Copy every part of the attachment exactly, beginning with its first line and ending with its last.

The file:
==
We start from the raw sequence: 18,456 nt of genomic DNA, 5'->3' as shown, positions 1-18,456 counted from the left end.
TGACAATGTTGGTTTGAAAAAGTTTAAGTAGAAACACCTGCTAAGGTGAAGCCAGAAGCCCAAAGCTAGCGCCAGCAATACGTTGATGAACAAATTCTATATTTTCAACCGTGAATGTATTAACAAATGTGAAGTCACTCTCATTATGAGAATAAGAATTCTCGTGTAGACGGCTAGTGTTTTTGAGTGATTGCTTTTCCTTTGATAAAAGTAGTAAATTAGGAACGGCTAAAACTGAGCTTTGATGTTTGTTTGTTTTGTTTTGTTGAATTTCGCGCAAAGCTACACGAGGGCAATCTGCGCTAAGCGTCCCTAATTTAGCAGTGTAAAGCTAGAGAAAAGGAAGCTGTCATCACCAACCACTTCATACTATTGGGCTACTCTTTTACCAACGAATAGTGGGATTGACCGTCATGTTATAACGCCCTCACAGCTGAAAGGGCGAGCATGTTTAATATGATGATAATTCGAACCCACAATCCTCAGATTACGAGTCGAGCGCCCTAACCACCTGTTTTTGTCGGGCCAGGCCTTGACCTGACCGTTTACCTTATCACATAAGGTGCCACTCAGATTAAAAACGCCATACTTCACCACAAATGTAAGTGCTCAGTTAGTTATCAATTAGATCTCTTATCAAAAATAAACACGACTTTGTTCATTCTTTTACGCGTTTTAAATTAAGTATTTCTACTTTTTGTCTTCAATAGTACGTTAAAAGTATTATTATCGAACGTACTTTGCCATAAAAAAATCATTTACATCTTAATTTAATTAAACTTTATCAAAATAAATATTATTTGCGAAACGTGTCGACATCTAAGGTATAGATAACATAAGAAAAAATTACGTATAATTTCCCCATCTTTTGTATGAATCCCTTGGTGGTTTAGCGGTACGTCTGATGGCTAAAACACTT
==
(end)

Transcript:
We start from the raw sequence: 18,456 nt of genomic DNA, 5'->3' as shown, positions 1-18,456 counted from the left end.
TGACAATGTTGGTTTGAAAAAGTTTAAGTAGAAACACCTGCTAAGGTGAAGCCAGAAGCCCAAAGCTAGCGCCAGCAATACGTTGATGAACAAATTCTATATTTTCAACCGTGAATGTATTAACAAATGTGAAGTCACTCTCATTATGAGAATAAGAATTCTCGTGTAGACGGCTAGTGTTTTTGAGTGATTGCTTTTCCTTTGATAAAAGTAGTAAATTAGGAACGGCTAAAACTGAGCTTTGATGTTTGTTTGTTTTGTTTTGTTGAATTTCGCGCAAAGCTACACGAGGGCAATCTGCGCTAAGCGTCCCTAATTTAGCAGTGTAAAGCTAGAGAAAAGGAAGCTGTCATCACCAACCACTTCATACTATTGGGCTACTCTTTTACCAACGAATAGTGGGATTGACCGTCATGTTATAACGCCCTCACAGCTGAAAGGGCGAGCATGTTTAATATGATGATAATTCGAACCCACAATCCTCAGATTACGAGTCGAGCGCCCTAACCACCTGTTTTTGTCGGGCCAGGCCTTGACCTGACCGTTTACCTTATCACATAAGGTGCCACTCAGATTAAAAACGCCATACTTCACCACAAATGTAAGTGCTCAGTTAGTTATCAATTAGATCTCTTATCAAAAATAAACACGACTTTGTTCATTCTTTTACGCGTTTTAAATTAAGTATTTCTACTTTTTGTCTTCAATAGTACGTTAAAAGTATTATTATCGAACGTACTTTGCCATAAAAAAATCATTTACATCTTAATTTAATTAAACTTTATCAAAATAAATATTATTTGCGAAACGTGTCGACATCTAAGGTATAGATAACATAAGAAAAAATTACGTATAATTTCCCCATCTTTTGTATGAATCCCTTGGTGGTTTAGCGGTACGTCTGATGGCTAAAACACTT